Vandy is the perfect size... Vandy has a college town feel when your on campus then you cross the street and are in downtown Nashville.
i wish vanderbilt was a little better and had a little nicer of a campus. where the classes are is pretty but the dorms are ugly and i wish there was more mixing of classes and not having freshmen seperated and spread out everywhere. i also wish there was alot more school pride and people actually got involved. alot of people on campus do get involved but they aren't very vocal about it so it seems as if everyone just studies and parties.
Vanderbilt is the essence of a balanced college life. I feel like I am living the true college experience. It is an amazing school academically, but I don't have to sacrifice a social life.
The campus is stunning, and the students take full advantage. At the first hints of spring, students can be seen lying on the lawns and playing Frisbee. Last year, students set up a giant slip-and-slide on the hill of Peabody campus. It’s all straight out of one of those movies about college. An unusual amount of pastels can be seen on campus; the boys in pastel polos, and the girls often wearing pink. There is somewhat of an overemphasis on fraternities for nighttime entertainment, particularly when one is under 21 and cannot go to the downtown bars. There are surprisingly rigid social lines, as dictated by sororities and fraternities. A definite hierarchy exists amongst the 10 sororities. The student population is small enough that it is possible to feel like you know everyone, at least by face. When I tell people I go to Vanderbilt, I receive mixed reactions. Some people are impressed; while others ask me, “Where is that again?” and proceed to ask me why I would choose to go to school in Tennessee. Most of my time on campus is spent in my dormitory in my suite (with 4 other girls). Friends are usually popping in and out at all times of the day. The area directly surrounding Vanderbilt is decent, but limited. There are some good casual eateries such as Panera and Bread and Company. There are also multiple Starbucks and several nice restaurants in the area. However, in order to get downtown, to the heart of Nashville, it is necessary to drive about 10 minutes. The community feeling is most predominant on campus, and most find that this is sufficient. Our previous Chancellor, Gordon Gee, was quite beloved. He could often be seen amongst drunken students at fraternities parties. He recently left, and was replaced by a new chancellor, Nicholas Zeppos. No news to report on this yet. Juicy Campus has created a school-wide controversy. This website provides an anonymous forum in which students have the opportunity to gossip (over-honestly) about other students and occurrences on campus. Sororities have been doing their best to encourage students to refrain from using this website, but little progress has been made. There is definitely a lot of school pride at Vanderbilt. We refer to it affectionately as “Vandy.” Students wear Vanderbilt logos with pride. Stadiums are usually packed at sporting events, particularly football and basketball games. Our Housing department is known to be a hassle, and the director is widely disliked. The department is known to be rigid and apathetic to individual needs. Students also complain that there is not enough on-campus parking.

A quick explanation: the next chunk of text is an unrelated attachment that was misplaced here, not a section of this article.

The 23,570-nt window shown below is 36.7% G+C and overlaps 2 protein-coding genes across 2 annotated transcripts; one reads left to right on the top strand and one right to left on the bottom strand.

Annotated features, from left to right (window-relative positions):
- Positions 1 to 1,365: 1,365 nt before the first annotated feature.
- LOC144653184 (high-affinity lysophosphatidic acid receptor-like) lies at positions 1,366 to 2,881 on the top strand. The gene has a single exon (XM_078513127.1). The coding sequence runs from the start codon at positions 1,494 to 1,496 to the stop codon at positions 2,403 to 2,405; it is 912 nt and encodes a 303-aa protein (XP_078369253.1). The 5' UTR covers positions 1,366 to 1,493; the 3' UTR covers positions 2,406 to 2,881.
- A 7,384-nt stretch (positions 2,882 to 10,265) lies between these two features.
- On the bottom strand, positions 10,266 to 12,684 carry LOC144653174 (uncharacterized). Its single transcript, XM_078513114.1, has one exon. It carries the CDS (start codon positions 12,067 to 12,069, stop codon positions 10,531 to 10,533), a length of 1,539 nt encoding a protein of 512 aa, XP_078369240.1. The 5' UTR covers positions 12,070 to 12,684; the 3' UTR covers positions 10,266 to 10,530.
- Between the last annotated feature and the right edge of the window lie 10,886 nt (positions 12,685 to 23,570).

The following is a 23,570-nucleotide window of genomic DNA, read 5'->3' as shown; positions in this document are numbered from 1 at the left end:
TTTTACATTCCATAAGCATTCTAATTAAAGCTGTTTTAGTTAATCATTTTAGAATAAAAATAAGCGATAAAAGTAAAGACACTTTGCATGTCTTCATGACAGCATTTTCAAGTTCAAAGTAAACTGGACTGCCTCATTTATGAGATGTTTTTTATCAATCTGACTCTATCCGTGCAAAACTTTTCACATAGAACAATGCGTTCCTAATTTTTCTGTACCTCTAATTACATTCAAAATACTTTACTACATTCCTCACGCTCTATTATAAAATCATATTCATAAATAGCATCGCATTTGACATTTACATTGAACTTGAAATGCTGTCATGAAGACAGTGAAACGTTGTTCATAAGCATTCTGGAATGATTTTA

The best thing about Vanderbilt is the academics (the great professors and small classes). I would change the un-diverse atmosphere. When I tell people that I go to Vanderbilt, I do not get any type of particular response. I spend most of my time in Towers 3/4. There is a great college city surrounding Vanderbilt. I do not have much contact with the Vanderbilt administration. There is alot of school pride--especially surrounding sports (basketball and football). A frequent student complaint is that there is not enough parking on campus---and not enough off-campus housing available.